Ubiquitous

Semantic

Web

Social Web

Collaborative

Workflow

Based

Complexity

Transactional

Portal

Oriented

Interactive

Doc-Centric

Development History

SWE 444: Internet & Web Application Development


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Document-Centric Web sites

  • Precursors to Web applications

  • Static HTML documents

  • Manual updates

  • Pros

    • Simple, stable, short response times

  • Cons

    • High management costs for frequent updates & large collections

    • More prone to inconsistent/redundant info

  • Example: static home pages

SWE 444: Internet & Web Application Development


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Interactive & Transactional

  • Come with the introduction of CGI and HTML forms

  • Simple interactivity

  • Dynamic page creation

    • Web pages and links to other pages generated dynamically based on user input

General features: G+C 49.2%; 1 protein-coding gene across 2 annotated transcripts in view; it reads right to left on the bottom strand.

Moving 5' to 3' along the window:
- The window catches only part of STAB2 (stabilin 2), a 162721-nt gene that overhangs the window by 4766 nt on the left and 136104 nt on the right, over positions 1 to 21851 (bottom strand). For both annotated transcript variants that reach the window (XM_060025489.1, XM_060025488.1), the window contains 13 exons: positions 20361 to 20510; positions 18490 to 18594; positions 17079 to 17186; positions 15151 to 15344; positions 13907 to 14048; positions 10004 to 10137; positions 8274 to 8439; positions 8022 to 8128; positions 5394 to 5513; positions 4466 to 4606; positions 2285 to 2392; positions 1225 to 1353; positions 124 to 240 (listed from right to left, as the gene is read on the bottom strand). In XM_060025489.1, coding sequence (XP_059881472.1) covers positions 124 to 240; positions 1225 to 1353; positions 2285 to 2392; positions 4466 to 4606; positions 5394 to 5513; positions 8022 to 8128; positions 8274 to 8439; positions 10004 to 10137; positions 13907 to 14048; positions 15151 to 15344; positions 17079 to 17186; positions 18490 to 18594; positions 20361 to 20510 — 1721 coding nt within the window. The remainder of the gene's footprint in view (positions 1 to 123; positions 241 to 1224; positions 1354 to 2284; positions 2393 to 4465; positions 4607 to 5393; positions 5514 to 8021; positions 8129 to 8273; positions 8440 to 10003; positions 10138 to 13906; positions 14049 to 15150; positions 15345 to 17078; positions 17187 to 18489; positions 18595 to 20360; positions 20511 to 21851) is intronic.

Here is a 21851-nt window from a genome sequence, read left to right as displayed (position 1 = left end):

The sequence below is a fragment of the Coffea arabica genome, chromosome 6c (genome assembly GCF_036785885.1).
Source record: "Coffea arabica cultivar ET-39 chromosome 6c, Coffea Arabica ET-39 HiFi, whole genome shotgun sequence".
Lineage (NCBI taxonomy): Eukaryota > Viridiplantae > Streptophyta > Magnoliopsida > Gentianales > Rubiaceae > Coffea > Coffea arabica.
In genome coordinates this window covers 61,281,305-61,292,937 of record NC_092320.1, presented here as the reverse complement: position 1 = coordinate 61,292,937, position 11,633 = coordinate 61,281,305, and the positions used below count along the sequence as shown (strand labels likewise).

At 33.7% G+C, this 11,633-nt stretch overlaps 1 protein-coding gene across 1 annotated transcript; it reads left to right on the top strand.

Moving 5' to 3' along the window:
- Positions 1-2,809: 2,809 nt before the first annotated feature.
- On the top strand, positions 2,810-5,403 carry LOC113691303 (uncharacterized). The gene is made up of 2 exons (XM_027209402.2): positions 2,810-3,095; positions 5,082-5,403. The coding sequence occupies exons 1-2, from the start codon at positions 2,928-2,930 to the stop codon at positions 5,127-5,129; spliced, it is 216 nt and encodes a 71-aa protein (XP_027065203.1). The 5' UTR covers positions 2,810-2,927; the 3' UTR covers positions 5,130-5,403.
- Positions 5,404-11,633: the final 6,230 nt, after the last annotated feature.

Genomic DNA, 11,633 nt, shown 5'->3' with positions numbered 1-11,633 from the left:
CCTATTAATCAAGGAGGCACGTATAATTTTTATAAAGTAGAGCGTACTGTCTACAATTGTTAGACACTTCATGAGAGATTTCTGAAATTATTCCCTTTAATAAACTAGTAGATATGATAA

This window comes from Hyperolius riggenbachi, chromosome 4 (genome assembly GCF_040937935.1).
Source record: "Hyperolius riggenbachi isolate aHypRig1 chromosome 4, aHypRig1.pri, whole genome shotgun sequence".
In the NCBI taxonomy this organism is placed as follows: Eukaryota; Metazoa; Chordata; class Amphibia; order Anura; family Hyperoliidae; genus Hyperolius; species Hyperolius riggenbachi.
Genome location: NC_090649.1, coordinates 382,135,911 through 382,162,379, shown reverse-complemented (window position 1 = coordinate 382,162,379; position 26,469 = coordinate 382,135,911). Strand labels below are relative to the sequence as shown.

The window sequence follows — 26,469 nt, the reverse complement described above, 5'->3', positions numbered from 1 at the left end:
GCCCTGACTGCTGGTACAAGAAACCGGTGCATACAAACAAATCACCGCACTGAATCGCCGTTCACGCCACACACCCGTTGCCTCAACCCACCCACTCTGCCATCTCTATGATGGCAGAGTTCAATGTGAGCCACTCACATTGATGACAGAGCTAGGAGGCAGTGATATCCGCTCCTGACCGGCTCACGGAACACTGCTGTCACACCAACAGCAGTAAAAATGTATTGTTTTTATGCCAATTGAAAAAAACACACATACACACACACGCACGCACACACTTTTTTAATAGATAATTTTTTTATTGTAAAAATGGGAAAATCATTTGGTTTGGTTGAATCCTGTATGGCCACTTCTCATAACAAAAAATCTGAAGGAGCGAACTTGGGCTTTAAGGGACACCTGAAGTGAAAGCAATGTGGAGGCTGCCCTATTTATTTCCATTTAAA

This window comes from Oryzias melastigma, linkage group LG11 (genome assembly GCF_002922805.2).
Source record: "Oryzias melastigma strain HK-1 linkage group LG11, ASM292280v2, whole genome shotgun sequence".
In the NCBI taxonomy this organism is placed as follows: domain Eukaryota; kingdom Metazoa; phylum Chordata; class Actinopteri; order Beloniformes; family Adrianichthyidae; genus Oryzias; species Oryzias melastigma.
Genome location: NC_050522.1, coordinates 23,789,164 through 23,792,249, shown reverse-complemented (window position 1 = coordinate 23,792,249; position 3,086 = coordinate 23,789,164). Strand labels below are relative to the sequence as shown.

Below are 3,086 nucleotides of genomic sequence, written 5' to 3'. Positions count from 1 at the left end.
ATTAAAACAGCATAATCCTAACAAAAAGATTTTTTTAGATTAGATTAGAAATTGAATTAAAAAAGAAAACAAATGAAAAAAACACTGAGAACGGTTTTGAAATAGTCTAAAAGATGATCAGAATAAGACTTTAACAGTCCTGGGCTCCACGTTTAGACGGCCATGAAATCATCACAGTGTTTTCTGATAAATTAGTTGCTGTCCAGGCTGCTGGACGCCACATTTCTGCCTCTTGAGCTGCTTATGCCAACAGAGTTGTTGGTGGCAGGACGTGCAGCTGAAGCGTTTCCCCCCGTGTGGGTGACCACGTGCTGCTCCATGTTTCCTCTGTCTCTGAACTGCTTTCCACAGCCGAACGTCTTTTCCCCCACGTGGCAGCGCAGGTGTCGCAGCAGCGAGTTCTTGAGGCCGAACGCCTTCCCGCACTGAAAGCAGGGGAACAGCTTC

• Content updates -> Transactions

    • Decentralized

    • Database connectivity

    • Increased complexity

  • Examples: news sites, booking systems, online banking

SWE 444: Internet & Web Application Development


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Workflow-Based Applications

  • Designed to handle business processes across departments, organizations & enterprises

  • Business logic defines the structure

  • The role of Web services

    • Interoperability

    • Loosely-coupled

    • Standards-based

  • Examples: B2B & e-Government

  • High complexity; autonomous entities

SWE 444: Internet & Web Application Development


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Collaborative & Social Web

  • Unstructured, cooperative environments

    • Support shared information workspaces to create, edit and manage shared information